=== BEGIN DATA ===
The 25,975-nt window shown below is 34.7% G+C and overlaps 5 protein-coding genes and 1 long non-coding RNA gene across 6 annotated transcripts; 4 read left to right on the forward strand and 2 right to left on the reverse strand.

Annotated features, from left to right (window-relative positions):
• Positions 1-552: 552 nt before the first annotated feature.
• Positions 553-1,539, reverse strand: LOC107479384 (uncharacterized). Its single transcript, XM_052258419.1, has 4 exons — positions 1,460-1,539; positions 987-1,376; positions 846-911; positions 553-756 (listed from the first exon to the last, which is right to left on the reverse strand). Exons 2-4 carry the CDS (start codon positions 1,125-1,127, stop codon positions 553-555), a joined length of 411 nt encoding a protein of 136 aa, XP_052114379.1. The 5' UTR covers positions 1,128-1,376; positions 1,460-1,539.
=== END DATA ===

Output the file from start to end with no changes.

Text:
The 25,975-nt window shown below is 34.7% G+C and overlaps 5 protein-coding genes and 1 long non-coding RNA gene across 6 annotated transcripts; 4 read left to right on the forward strand and 2 right to left on the reverse strand.

Annotated features, from left to right (window-relative positions):
• Positions 1-552: 552 nt before the first annotated feature.
• Positions 553-1,539, reverse strand: LOC107479384 (uncharacterized). Its single transcript, XM_052258419.1, has 4 exons — positions 1,460-1,539; positions 987-1,376; positions 846-911; positions 553-756 (listed from the first exon to the last, which is right to left on the reverse strand). Exons 2-4 carry the CDS (start codon positions 1,125-1,127, stop codon positions 553-555), a joined length of 411 nt encoding a protein of 136 aa, XP_052114379.1. The 5' UTR covers positions 1,128-1,376; positions 1,460-1,539.